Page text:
Simple Form Fields and Big Buttons
My Children Info form
Sign and Submit
Required Statements with Summary
Features and Functionalities The notable features and functionalities behind the application
autopopulating: if a user states that they have five children, they must fill out information for five children. this prevents users from leaving out anyone.
progressive disclosure (a variation of it): the application only shows one form field at a time to prevent the user from becoming overwhelmed
gated form advancement: the form doesn’t allow users to simply jump to whichever section they feel like. only when the user has filled out the form with valid information is the option to continue available.
activate select form fields. Users click to add select form fields if a section applies to them. For example, rather than show all the form fields for a ton of income sources, users can add the ones that pertain to them.
Approach to the Design & UX The design started with a few personas in mind. First, I wanted to design a system that could accommodate a family with a very simple scenario. The second persona was someone whose situation might be complex, such as having multiple income sources. If it doesn’t take the person a long time to fill out a form on paper, then it should be equally fast online. For someone with a more complicated situation, the form was already complicated. How could the system also allow for the type of unique circumstances of income that might be true of that family?
Keeping these users in mind, I went through and tried to understand the entire form. Mapping out the architecture of the form, especially of the complicated sections such as income.
Prior to designing the form’s mockup, I did the following;
- I also prototyped a sample form using standard online form components to get a feel for the experience of filling out the form online
- Prior to reading the household scenario matrix, I created a flow chart on my own to understand how different users might flow through the system based on the various resources provided by hackathon. Then I compared my flow with the matrix to ensure my flow, at the very least, accommodated the cases presented in the matrix.
- Lastly, I created a mockup in Sketch which allowed me to begin fitting the functions and content onto a single interface
For the UX, I used a few key innovations that provide advantages over paper:
Keeping information overload at a minimum. For example, gradually showing additional questions and form fields makes filling out the form less overwhelming. At the same time, as soon as sections were finished, they collapsed as the user proceeds to fill out similar data.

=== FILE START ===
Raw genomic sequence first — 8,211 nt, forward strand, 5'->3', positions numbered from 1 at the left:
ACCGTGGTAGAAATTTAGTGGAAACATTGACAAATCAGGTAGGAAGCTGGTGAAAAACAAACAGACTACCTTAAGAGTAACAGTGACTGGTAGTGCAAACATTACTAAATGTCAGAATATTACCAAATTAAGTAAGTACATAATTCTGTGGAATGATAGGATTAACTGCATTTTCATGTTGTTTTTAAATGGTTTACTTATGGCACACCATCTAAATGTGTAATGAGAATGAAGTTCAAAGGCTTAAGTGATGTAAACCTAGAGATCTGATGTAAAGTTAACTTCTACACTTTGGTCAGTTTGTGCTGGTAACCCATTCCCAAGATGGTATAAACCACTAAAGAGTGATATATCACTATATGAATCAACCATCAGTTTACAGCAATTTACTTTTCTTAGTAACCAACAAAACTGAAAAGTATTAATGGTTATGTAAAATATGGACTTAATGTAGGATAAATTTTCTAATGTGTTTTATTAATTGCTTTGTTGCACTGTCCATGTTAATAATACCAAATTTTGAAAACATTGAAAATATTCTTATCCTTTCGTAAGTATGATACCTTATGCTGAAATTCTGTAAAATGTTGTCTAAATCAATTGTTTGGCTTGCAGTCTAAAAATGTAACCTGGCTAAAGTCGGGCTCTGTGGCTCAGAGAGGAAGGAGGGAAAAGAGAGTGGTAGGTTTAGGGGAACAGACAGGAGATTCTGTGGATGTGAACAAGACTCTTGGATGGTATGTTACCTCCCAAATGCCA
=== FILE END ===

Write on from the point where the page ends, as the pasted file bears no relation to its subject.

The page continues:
For the required statements that had to be included, I also wrote an example of a summary which can be used to help users understand the passage without needing to read it themselves. Unlike most other lengthy legal documents, these required statements actually have useful information so I wanted to make sure users at least saw some nuggets of information rather than skip to the next section.
Maximize efficiency for users. 1) the system bypasses the user from the allow users who can skip sections. I followed the main scenarios to ensure that users enter as little unneeded information as possible.
Solve the primary problem of users forgetting to include information. To avoid a painful experience for applicants, I wanted to balance efficiency while ensuring completeness of information.
The issue mentioned above is most complicated for income information. Users have to add multiple income sources, keep track of different frequencies of receiving income, and sum everything up. The approach here was to group the different sources of income. For the most common sources of income, the form shows up by default. For sources of income that are likely from individual to individual, users are given the option to add the choice that they want. If none of these apply to them, they can proceed to the next section.
Rather than forcing users to confirm each individual income source, at the end, the application requires users to confirm that they are sure that the income answers are accurate. This encourages users to review their application without being overbearing.
As much as possible, I didn’t want the user to have to do any calculations or cognitive outside of locating their information. For example, the paper form currently requires users to add up all the totals on their own and input the total into the form. This system only asks users to input the information, and it does the calculations on the backend.
At the beginning of the application, there is a pre-application survey. This pre-application survey serves three different purposes: 1) make application seem shorter and 2) encourage users to think about their answers and 3) create a system of automatic checks on the backend allowing for error checking and auto-populating the correct fields.
Simplicity of form fields. Where possible, I used big form fields and radio buttons. These form fields should resemble the paper format as much as possible not only because they’re good design patterns but also because some users may not be as computer literate. Getting to cute or fancy with the interactions could actually make it easier for pro users while worsening the experience for people who are don’t surf the web regularly.